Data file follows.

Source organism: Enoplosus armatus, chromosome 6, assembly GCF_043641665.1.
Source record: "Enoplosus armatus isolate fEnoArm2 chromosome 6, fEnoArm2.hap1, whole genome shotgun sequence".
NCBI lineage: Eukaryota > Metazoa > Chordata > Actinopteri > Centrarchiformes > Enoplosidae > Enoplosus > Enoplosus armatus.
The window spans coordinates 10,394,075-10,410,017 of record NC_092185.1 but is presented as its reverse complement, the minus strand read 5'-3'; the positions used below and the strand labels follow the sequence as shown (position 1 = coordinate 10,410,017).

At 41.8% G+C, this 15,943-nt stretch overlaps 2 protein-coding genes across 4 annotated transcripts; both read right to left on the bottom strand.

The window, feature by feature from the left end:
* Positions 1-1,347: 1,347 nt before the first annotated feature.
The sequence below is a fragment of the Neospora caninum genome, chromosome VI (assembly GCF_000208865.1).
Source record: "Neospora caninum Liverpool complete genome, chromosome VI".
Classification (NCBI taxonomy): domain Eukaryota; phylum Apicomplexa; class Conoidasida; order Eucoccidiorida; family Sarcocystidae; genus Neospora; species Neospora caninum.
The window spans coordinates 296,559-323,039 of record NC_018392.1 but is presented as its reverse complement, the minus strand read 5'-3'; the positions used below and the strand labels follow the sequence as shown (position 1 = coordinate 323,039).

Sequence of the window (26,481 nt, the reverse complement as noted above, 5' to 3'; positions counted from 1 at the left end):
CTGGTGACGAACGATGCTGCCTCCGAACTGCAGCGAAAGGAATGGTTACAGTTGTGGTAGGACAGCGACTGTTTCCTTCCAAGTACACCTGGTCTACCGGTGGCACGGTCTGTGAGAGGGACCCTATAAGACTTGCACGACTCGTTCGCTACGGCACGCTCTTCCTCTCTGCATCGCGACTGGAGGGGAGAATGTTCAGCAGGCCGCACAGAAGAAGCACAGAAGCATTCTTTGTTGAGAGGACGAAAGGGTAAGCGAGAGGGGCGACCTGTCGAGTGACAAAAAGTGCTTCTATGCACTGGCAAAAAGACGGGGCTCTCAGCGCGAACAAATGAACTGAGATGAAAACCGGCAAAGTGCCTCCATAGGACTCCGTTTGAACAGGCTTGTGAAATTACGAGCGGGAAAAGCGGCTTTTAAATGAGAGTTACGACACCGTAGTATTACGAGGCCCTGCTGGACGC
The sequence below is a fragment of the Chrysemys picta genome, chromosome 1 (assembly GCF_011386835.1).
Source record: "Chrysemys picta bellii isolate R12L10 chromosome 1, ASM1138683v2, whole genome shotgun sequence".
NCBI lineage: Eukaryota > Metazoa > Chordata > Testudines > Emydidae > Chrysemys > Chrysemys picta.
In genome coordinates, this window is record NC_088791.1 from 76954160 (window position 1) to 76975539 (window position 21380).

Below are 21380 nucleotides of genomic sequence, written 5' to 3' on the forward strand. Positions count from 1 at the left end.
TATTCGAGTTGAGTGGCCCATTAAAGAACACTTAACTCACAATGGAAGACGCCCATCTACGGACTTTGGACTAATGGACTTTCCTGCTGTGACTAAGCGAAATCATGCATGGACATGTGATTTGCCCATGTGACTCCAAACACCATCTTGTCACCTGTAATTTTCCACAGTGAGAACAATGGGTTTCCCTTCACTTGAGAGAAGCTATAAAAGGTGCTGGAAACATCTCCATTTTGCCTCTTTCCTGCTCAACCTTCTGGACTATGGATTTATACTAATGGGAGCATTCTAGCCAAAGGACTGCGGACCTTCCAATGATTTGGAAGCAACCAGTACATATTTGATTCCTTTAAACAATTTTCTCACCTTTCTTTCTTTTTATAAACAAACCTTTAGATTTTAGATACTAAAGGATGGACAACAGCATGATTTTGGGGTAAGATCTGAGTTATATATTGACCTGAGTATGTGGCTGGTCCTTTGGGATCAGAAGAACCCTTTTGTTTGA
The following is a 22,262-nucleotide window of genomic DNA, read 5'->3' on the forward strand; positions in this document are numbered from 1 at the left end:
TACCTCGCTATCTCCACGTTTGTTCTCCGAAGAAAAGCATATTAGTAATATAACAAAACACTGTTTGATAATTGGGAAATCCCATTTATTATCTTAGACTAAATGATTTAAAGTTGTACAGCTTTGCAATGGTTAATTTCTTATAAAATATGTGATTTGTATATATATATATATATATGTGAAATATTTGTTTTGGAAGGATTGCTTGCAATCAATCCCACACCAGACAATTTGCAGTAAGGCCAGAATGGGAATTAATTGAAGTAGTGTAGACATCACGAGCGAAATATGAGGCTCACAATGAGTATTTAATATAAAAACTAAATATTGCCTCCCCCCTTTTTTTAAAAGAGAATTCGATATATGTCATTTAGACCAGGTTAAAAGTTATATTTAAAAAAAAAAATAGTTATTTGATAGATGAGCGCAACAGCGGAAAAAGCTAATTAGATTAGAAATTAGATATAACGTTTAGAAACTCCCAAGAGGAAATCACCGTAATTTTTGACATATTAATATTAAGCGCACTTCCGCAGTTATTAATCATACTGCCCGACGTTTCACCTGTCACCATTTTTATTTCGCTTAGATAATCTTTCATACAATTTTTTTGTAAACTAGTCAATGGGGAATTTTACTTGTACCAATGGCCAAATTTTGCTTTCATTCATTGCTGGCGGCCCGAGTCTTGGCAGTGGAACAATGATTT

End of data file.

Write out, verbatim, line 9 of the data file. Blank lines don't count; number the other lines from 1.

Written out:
Source record: "Neospora caninum Liverpool complete genome, chromosome VI".